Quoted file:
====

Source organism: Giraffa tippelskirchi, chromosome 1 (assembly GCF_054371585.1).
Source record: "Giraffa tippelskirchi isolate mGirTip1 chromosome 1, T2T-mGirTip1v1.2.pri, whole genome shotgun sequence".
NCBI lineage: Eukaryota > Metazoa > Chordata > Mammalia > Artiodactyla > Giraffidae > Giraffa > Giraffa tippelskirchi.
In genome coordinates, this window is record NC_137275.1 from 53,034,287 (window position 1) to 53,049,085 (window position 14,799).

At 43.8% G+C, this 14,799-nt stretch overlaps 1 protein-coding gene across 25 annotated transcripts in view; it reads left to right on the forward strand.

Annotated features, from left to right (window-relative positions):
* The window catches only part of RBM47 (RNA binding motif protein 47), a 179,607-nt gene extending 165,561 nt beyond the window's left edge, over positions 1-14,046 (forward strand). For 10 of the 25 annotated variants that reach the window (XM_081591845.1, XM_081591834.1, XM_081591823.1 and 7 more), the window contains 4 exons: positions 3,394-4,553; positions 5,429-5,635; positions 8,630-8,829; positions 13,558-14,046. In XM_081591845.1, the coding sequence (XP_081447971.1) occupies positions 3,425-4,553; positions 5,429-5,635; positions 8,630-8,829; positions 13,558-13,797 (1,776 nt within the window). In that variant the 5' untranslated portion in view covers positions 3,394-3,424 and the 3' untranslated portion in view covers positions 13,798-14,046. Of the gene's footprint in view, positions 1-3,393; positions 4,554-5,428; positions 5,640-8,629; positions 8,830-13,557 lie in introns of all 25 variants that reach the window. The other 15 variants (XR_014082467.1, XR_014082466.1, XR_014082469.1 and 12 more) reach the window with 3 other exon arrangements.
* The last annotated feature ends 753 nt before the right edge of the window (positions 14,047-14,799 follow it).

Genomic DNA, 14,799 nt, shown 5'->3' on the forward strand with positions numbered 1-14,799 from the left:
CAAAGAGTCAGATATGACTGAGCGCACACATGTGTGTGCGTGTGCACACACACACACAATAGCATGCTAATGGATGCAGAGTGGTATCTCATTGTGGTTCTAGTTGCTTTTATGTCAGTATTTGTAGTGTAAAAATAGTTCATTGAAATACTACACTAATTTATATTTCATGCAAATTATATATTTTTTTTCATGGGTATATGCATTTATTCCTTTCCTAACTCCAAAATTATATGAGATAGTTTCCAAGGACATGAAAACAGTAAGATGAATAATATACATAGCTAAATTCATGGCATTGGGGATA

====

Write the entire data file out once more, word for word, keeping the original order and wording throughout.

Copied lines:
Source organism: Giraffa tippelskirchi, chromosome 1 (assembly GCF_054371585.1).
Source record: "Giraffa tippelskirchi isolate mGirTip1 chromosome 1, T2T-mGirTip1v1.2.pri, whole genome shotgun sequence".
NCBI lineage: Eukaryota > Metazoa > Chordata > Mammalia > Artiodactyla > Giraffidae > Giraffa > Giraffa tippelskirchi.
In genome coordinates, this window is record NC_137275.1 from 53,034,287 (window position 1) to 53,049,085 (window position 14,799).

At 43.8% G+C, this 14,799-nt stretch overlaps 1 protein-coding gene across 25 annotated transcripts in view; it reads left to right on the forward strand.

Annotated features, from left to right (window-relative positions):
* The window catches only part of RBM47 (RNA binding motif protein 47), a 179,607-nt gene extending 165,561 nt beyond the window's left edge, over positions 1-14,046 (forward strand). For 10 of the 25 annotated variants that reach the window (XM_081591845.1, XM_081591834.1, XM_081591823.1 and 7 more), the window contains 4 exons: positions 3,394-4,553; positions 5,429-5,635; positions 8,630-8,829; positions 13,558-14,046. In XM_081591845.1, the coding sequence (XP_081447971.1) occupies positions 3,425-4,553; positions 5,429-5,635; positions 8,630-8,829; positions 13,558-13,797 (1,776 nt within the window). In that variant the 5' untranslated portion in view covers positions 3,394-3,424 and the 3' untranslated portion in view covers positions 13,798-14,046. Of the gene's footprint in view, positions 1-3,393; positions 4,554-5,428; positions 5,640-8,629; positions 8,830-13,557 lie in introns of all 25 variants that reach the window. The other 15 variants (XR_014082467.1, XR_014082466.1, XR_014082469.1 and 12 more) reach the window with 3 other exon arrangements.
* The last annotated feature ends 753 nt before the right edge of the window (positions 14,047-14,799 follow it).

Genomic DNA, 14,799 nt, shown 5'->3' on the forward strand with positions numbered 1-14,799 from the left:
CAAAGAGTCAGATATGACTGAGCGCACACATGTGTGTGCGTGTGCACACACACACACAATAGCATGCTAATGGATGCAGAGTGGTATCTCATTGTGGTTCTAGTTGCTTTTATGTCAGTATTTGTAGTGTAAAAATAGTTCATTGAAATACTACACTAATTTATATTTCATGCAAATTATATATTTTTTTTCATGGGTATATGCATTTATTCCTTTCCTAACTCCAAAATTATATGAGATAGTTTCCAAGGACATGAAAACAGTAAGATGAATAATATACATAGCTAAATTCATGGCATTGGGGATA